angular.module('myService').service('myService', function() {
  **var ref1, ref2;**
  this.publicFunction = **ref1** = function(param) {
    ...
  };
  this.anotherPublicFunction = **ref2** = function(param) {
    // how to call publicFunction(param)?
    **ref1(argument);**
    ...
  };
});
0

this is how I implemented:

.service('testSvc', function () {
return {
    f1: function (v1) {
        alert('f1 > v1=' + v1);
    },
    f2: function (v2) {
        alert('f2 > v2=' + v2);
        this.f1('az'); //use 'this'
    }
}

})

0

Below solution worked for me:-

 angular.module('myService').service('myService', function() {

    var self= {
        this.publicFunction(param) {
 ...
 };

 this.anotherPublicFunction(param) {
 // You can call the publicfunction like below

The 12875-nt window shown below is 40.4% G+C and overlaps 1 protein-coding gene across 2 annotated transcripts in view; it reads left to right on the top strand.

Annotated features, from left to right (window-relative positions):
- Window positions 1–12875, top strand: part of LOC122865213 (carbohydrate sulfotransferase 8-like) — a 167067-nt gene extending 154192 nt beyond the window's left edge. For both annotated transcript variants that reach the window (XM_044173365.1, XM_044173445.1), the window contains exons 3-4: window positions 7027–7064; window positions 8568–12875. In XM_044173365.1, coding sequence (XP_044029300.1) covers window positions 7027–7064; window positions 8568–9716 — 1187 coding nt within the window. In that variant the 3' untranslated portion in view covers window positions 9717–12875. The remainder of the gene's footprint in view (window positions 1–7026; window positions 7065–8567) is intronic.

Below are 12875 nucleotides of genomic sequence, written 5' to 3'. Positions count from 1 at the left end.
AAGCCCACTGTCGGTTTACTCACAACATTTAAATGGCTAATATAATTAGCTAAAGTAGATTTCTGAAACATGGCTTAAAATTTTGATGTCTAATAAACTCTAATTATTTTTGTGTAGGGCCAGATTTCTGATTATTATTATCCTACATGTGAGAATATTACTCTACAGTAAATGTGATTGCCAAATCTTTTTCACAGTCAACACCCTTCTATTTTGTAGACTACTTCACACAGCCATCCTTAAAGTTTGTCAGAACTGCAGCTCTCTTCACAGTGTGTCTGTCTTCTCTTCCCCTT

self.publicFunction(param);
 ...
 };
 return self;

 }
 ]);`
0
angular.module('myService').service('myService', function() {
    return {
      myFunc2: function(param) {
        return foo + myFunc1(param);
      }
    };
    function myFunc1(param){
        ...
    };
});
0
-1

Best and easiest way to call is:

myapp.service("SomeService", function ($http) {

    this.func1 = function (params) {
        // Some thing the service returns
        return something;
    }

    this.func2 = function (params) {
        // Some thing the service returns
        var resp = this.func1(params);
        return something;
    }
}
-1

If you want to use the factory declaration instead of service, you can:-

angular.module('myService').factory('myService', function() {
  var myService = {};
  myService.publicFunction = function(param) {
    ...
  };

  myService.anotherPublicFunction = function(param) {
    // call publicFunction(param) like so
    myService.publicFunction(param);
  };

  return myService;
});